Cast Out

Author : A. L. Beier
ISBN : 9780896802629
Genre : Business & Economics
File Size : 45. 83 MB
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The connections among vagabondage and human labor, mobility, status, and behavior have placed vagrancy at the crossroads of a multitude of political, social, and economic processes. Vagrancy and homelessness have been used to examine a vast array of phenomena, from the migration of labor to socital and governmental responses to poverty through charity, welfare, and prosecution. Cast Out: Vagrancy and Homelessness in Global and Historical Perspective is the first book to consider the shared global heritage of vagrancy laws, homelessness, and the historical processes they accompanied. Cast Out attempts to bridge some of the divides that have discouraged a world history of vagrancy and homelessness. This ambitious collection spans eight centuries, five continents, and several academic disciplines. The essays include discussions of the lives of the underclass, strategies for surviving and escaping poverty, the criminalization of poverty by the state, the rise of welfare and development programs, the relationship between imperial powers and colonized peoples, and the struggle to achieve independence after colonial rule. By juxtaposing these histories, the authors explore vagrancy as a common response to poverty, labor dilocation, and changing social norms, as well as how this strategy changed over time and adapted to regional peculiarities.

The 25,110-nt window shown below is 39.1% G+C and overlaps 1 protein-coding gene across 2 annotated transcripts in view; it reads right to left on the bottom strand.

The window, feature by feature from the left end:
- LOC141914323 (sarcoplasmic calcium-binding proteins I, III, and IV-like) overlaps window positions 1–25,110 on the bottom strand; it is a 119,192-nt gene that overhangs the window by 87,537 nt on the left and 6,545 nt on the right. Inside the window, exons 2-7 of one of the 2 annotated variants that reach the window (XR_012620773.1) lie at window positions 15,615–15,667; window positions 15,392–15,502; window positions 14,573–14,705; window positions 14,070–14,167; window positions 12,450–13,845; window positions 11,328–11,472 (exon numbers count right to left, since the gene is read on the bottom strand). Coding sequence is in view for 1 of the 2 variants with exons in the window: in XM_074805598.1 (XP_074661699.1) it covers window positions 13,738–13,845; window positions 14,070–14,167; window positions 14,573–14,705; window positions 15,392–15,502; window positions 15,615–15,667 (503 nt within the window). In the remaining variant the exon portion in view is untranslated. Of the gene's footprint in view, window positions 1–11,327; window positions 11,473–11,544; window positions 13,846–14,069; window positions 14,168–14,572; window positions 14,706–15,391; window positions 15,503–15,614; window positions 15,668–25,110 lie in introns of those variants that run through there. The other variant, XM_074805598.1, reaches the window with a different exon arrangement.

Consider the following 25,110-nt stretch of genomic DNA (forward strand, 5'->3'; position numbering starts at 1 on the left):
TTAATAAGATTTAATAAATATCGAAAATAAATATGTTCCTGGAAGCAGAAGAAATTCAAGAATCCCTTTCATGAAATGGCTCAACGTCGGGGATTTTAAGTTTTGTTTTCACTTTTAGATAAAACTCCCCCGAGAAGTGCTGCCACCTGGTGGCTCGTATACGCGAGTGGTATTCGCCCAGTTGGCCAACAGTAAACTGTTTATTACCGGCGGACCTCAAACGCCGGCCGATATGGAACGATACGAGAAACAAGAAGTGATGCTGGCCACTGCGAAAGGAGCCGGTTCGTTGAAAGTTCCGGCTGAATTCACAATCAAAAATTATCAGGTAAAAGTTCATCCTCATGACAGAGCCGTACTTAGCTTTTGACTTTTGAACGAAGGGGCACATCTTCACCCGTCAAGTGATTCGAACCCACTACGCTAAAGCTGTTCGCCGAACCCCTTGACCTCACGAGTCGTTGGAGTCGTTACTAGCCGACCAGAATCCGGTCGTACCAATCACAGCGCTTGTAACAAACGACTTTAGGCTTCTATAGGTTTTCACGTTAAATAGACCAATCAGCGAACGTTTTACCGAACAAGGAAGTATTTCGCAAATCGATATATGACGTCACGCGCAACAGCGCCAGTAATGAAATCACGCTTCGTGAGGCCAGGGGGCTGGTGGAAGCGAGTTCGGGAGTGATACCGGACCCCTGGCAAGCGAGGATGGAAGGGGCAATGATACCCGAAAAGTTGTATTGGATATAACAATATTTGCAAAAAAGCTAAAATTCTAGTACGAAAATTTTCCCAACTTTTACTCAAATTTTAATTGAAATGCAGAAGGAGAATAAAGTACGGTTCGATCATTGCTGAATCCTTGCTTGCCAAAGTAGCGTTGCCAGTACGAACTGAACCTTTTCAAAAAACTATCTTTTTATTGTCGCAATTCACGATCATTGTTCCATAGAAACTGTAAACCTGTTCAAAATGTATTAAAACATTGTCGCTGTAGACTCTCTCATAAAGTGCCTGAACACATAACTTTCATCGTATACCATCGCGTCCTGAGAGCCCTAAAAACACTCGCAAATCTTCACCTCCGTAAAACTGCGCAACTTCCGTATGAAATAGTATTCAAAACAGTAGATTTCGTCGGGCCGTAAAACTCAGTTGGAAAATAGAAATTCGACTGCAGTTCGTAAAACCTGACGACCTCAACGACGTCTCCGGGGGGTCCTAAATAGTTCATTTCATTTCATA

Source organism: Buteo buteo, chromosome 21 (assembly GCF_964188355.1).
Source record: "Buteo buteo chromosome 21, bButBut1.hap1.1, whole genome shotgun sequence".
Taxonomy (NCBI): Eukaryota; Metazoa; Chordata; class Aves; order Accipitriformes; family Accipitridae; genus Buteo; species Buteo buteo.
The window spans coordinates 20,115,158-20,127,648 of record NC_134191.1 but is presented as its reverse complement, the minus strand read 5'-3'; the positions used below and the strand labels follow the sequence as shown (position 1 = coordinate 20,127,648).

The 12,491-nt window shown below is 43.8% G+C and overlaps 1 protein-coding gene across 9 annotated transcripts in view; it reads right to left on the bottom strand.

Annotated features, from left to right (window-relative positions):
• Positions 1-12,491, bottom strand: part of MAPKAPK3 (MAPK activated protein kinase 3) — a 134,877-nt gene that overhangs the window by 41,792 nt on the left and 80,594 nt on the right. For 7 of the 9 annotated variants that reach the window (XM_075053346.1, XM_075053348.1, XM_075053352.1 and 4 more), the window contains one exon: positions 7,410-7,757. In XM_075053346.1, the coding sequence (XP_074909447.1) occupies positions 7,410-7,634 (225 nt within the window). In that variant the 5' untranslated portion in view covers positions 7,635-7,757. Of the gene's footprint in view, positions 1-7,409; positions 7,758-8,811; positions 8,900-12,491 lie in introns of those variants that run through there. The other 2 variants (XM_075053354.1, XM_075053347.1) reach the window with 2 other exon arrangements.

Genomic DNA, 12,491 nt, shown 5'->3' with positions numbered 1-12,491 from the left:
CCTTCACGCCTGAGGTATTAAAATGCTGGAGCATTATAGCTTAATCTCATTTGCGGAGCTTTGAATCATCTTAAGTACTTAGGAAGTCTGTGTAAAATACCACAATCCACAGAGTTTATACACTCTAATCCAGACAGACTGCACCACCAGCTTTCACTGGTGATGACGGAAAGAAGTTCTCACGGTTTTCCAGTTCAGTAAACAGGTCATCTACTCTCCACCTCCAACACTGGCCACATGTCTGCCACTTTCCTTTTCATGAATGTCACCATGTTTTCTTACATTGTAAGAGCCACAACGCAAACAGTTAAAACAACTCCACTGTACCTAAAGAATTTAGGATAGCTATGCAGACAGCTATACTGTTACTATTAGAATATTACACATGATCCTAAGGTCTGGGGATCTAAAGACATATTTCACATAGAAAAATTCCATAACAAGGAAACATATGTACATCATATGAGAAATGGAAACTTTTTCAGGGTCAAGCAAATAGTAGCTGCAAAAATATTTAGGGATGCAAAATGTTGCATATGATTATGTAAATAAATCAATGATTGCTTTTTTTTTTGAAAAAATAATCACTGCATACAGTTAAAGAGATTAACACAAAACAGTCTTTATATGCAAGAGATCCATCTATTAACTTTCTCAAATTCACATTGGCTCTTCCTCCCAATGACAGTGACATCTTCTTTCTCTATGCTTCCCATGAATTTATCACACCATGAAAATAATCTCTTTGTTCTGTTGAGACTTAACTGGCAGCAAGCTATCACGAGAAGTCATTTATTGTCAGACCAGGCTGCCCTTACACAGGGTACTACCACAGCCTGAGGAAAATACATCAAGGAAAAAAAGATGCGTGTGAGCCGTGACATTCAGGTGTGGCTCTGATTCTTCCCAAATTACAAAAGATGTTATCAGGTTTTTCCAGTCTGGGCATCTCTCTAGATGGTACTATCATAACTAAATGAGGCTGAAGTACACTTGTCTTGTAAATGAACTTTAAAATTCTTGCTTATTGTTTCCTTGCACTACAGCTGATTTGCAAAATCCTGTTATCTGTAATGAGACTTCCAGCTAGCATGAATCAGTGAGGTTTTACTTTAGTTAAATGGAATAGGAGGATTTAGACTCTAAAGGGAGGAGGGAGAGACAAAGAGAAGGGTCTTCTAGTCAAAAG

Bullies

Author : Ben Shapiro
ISBN : 9781476710013
Genre : Political Science
File Size : 46. 11 MB